Newly discovered barrier prevents immunity from reaching smell-sensing cells: The structure, dubbed the BOB, fits with some of the mysteries of COVID

Duke scientists have identified a previously unknown barrier that separates the bloodstream from smelling cells in the upper airway of mice, likely as a way to protect the brain.

But this barrier also ends up keeping some of the larger molecules of the body’s immune system out, and that may be hindering the effectiveness of vaccines.

It makes sense to have a protective barrier for the olfactory cells lining the nose, because they offer a direct path to the olfactory bulb of the brain, making them effectively extensions of the brain itself, said lead researcher Ashley Moseman, an assistant professor of immunology in the Duke School of Medicine.

However, the new barrier, which his team has dubbed the BOB — the blood-olfactory barrier — also might be keeping vaccines against respiratory viruses from being more effective by preventing those antibodies from reaching the mucous on the surface of the nose, the first barrier a virus encounters.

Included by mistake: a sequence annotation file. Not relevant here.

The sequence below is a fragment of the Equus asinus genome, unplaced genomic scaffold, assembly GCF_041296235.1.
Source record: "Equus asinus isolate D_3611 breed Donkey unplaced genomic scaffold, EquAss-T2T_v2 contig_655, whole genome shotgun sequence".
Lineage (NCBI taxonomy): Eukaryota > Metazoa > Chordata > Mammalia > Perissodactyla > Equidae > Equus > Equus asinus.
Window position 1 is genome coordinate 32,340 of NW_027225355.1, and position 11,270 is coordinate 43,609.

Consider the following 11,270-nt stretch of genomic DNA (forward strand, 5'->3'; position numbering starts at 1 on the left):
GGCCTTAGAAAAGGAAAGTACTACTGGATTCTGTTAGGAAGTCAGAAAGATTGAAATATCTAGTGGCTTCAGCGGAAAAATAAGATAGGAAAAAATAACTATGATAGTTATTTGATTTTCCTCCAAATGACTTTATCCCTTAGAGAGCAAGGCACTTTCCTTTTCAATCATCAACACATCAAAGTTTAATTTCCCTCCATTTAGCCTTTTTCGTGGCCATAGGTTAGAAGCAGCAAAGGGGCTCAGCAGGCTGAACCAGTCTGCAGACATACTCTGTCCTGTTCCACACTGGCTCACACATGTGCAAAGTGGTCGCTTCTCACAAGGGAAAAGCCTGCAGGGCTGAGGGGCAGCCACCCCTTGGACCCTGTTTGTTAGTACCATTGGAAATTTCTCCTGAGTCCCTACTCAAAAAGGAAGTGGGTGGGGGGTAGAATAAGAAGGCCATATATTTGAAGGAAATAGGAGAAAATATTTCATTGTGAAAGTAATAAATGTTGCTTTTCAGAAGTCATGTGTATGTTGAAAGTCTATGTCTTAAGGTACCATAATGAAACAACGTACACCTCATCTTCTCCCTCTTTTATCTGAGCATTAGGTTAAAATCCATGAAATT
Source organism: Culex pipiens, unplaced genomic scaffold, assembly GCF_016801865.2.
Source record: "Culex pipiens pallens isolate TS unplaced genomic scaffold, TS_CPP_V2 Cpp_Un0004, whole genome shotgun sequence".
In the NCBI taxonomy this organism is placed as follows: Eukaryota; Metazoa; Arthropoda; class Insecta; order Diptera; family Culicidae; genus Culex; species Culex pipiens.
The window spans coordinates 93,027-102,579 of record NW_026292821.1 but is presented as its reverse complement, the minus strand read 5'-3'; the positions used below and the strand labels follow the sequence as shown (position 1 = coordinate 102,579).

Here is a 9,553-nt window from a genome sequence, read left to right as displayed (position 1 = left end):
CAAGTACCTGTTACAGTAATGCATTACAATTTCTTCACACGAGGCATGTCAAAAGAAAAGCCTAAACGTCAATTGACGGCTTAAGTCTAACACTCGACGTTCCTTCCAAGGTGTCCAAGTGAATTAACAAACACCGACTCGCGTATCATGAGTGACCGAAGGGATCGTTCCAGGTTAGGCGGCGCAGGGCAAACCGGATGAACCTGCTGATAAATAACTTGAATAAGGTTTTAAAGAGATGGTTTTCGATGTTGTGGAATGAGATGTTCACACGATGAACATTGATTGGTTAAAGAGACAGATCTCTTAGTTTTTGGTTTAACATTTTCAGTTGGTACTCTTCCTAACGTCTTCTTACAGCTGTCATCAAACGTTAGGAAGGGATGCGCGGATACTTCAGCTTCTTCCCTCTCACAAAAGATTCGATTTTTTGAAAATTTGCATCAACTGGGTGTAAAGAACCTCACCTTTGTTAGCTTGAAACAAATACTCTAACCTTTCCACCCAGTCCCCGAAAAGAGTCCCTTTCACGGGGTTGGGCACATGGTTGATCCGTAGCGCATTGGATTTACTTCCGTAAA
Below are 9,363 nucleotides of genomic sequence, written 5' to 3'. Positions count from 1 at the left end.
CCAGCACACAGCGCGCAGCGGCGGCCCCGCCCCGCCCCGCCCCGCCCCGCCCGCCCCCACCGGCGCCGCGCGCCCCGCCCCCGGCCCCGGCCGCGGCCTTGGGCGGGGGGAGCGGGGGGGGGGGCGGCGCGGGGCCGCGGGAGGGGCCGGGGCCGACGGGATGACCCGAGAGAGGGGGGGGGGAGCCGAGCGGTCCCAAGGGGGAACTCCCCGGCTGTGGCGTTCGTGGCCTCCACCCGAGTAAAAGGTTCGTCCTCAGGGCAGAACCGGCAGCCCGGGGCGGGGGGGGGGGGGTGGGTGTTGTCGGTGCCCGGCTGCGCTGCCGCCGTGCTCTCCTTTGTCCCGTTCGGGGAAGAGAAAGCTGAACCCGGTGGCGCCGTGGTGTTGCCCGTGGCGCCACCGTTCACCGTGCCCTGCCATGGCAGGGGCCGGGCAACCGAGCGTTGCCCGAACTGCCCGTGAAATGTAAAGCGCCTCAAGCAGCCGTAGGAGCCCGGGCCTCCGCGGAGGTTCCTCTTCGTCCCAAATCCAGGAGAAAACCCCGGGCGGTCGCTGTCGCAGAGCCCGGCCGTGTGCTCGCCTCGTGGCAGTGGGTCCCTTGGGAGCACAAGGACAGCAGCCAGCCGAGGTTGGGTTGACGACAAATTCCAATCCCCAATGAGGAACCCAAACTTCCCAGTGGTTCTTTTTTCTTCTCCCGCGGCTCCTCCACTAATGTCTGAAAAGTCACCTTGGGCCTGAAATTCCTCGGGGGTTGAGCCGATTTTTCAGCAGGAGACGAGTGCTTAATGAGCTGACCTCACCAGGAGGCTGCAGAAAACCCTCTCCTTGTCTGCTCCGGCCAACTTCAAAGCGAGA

The team was trying to understand better how the immune system protects the upper respiratory tract by infecting mice with a virus called vesicular stomatitis virus, or VSV, that is known to penetrate to the central nervous system. Once inhaled, VSV readily infects the olfactory sensing cells and rapidly replicates, reaching the olfactory bulb of the brain within a day. Although it can lead to paralysis and death, it is usually cleared by a T cell response.

“VSV is excellent at infecting olfactory sensory neurons, and when it can do that, it will get into the brain,” Moseman said. “Even if you have antibodies in circulation, the blood-olfactory barrier prevents these antibodies from reaching the airway surface, and VSV will get into the brain.”

They wanted to understand better how a prior infection could provide protection against subsequent infection. What they found was that while the BOB prevented circulating antibody protection, it does allow antibody secreting plasma cells to enter olfactory tissues and locally produce neutralizing antibodies. The findings appear Sept. 21 in the journal Immunity.

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